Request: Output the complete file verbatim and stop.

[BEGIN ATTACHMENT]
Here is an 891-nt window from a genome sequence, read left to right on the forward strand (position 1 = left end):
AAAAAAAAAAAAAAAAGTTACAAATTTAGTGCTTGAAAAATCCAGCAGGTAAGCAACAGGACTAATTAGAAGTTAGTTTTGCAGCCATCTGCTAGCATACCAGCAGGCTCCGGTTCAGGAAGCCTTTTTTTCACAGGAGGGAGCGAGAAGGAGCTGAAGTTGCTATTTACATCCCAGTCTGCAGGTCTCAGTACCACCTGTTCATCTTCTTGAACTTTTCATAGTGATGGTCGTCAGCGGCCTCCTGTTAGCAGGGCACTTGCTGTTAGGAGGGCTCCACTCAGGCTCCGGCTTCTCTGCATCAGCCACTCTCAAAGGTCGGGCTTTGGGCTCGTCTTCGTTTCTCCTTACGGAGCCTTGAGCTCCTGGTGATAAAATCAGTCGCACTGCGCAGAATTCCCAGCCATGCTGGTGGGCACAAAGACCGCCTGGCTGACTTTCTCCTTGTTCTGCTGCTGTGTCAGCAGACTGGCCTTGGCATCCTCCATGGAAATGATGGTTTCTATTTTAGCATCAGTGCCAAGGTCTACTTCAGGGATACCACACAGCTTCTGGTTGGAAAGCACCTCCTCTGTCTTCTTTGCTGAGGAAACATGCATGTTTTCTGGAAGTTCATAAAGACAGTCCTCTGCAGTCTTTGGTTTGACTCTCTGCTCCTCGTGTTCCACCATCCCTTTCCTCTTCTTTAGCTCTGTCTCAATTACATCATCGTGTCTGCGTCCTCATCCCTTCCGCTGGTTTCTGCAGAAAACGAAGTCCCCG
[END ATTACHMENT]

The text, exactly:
Here is an 891-nt window from a genome sequence, read left to right on the forward strand (position 1 = left end):
AAAAAAAAAAAAAAAAGTTACAAATTTAGTGCTTGAAAAATCCAGCAGGTAAGCAACAGGACTAATTAGAAGTTAGTTTTGCAGCCATCTGCTAGCATACCAGCAGGCTCCGGTTCAGGAAGCCTTTTTTTCACAGGAGGGAGCGAGAAGGAGCTGAAGTTGCTATTTACATCCCAGTCTGCAGGTCTCAGTACCACCTGTTCATCTTCTTGAACTTTTCATAGTGATGGTCGTCAGCGGCCTCCTGTTAGCAGGGCACTTGCTGTTAGGAGGGCTCCACTCAGGCTCCGGCTTCTCTGCATCAGCCACTCTCAAAGGTCGGGCTTTGGGCTCGTCTTCGTTTCTCCTTACGGAGCCTTGAGCTCCTGGTGATAAAATCAGTCGCACTGCGCAGAATTCCCAGCCATGCTGGTGGGCACAAAGACCGCCTGGCTGACTTTCTCCTTGTTCTGCTGCTGTGTCAGCAGACTGGCCTTGGCATCCTCCATGGAAATGATGGTTTCTATTTTAGCATCAGTGCCAAGGTCTACTTCAGGGATACCACACAGCTTCTGGTTGGAAAGCACCTCCTCTGTCTTCTTTGCTGAGGAAACATGCATGTTTTCTGGAAGTTCATAAAGACAGTCCTCTGCAGTCTTTGGTTTGACTCTCTGCTCCTCGTGTTCCACCATCCCTTTCCTCTTCTTTAGCTCTGTCTCAATTACATCATCGTGTCTGCGTCCTCATCCCTTCCGCTGGTTTCTGCAGAAAACGAAGTCCCCG